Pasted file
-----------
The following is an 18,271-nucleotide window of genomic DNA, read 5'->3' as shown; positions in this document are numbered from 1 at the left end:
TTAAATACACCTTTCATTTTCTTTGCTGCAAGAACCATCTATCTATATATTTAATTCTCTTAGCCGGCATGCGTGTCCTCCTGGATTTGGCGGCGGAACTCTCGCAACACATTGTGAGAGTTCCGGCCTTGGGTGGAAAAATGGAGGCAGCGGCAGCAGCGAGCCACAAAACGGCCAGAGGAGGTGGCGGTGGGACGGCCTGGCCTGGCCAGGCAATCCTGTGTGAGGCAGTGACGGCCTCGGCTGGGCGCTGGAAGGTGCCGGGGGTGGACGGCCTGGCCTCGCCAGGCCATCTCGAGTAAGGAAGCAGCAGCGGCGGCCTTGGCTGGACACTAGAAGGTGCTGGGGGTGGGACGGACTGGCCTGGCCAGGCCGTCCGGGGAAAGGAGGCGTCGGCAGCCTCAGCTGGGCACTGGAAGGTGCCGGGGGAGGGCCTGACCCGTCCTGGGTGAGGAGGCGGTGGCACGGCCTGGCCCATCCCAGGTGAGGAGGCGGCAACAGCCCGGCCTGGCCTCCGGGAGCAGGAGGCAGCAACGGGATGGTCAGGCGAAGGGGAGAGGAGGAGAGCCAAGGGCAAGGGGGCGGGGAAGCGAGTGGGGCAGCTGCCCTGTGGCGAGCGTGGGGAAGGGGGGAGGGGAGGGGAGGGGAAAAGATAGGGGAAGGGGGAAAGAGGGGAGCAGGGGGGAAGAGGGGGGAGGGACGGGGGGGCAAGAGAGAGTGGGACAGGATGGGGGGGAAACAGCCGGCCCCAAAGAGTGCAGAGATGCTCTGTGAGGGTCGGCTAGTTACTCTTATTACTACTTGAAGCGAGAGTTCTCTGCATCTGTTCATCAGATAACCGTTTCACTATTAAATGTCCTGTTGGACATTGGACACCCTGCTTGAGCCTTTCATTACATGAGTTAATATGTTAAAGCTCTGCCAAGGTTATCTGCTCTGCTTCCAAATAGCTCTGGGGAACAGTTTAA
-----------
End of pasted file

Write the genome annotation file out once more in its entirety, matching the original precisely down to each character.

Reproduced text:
The following is an 18,271-nucleotide window of genomic DNA, read 5'->3' as shown; positions in this document are numbered from 1 at the left end:
TTAAATACACCTTTCATTTTCTTTGCTGCAAGAACCATCTATCTATATATTTAATTCTCTTAGCCGGCATGCGTGTCCTCCTGGATTTGGCGGCGGAACTCTCGCAACACATTGTGAGAGTTCCGGCCTTGGGTGGAAAAATGGAGGCAGCGGCAGCAGCGAGCCACAAAACGGCCAGAGGAGGTGGCGGTGGGACGGCCTGGCCTGGCCAGGCAATCCTGTGTGAGGCAGTGACGGCCTCGGCTGGGCGCTGGAAGGTGCCGGGGGTGGACGGCCTGGCCTCGCCAGGCCATCTCGAGTAAGGAAGCAGCAGCGGCGGCCTTGGCTGGACACTAGAAGGTGCTGGGGGTGGGACGGACTGGCCTGGCCAGGCCGTCCGGGGAAAGGAGGCGTCGGCAGCCTCAGCTGGGCACTGGAAGGTGCCGGGGGAGGGCCTGACCCGTCCTGGGTGAGGAGGCGGTGGCACGGCCTGGCCCATCCCAGGTGAGGAGGCGGCAACAGCCCGGCCTGGCCTCCGGGAGCAGGAGGCAGCAACGGGATGGTCAGGCGAAGGGGAGAGGAGGAGAGCCAAGGGCAAGGGGGCGGGGAAGCGAGTGGGGCAGCTGCCCTGTGGCGAGCGTGGGGAAGGGGGGAGGGGAGGGGAGGGGAAAAGATAGGGGAAGGGGGAAAGAGGGGAGCAGGGGGGAAGAGGGGGGAGGGACGGGGGGGCAAGAGAGAGTGGGACAGGATGGGGGGGAAACAGCCGGCCCCAAAGAGTGCAGAGATGCTCTGTGAGGGTCGGCTAGTTACTCTTATTACTACTTGAAGCGAGAGTTCTCTGCATCTGTTCATCAGATAACCGTTTCACTATTAAATGTCCTGTTGGACATTGGACACCCTGCTTGAGCCTTTCATTACATGAGTTAATATGTTAAAGCTCTGCCAAGGTTATCTGCTCTGCTTCCAAATAGCTCTGGGGAACAGTTTAA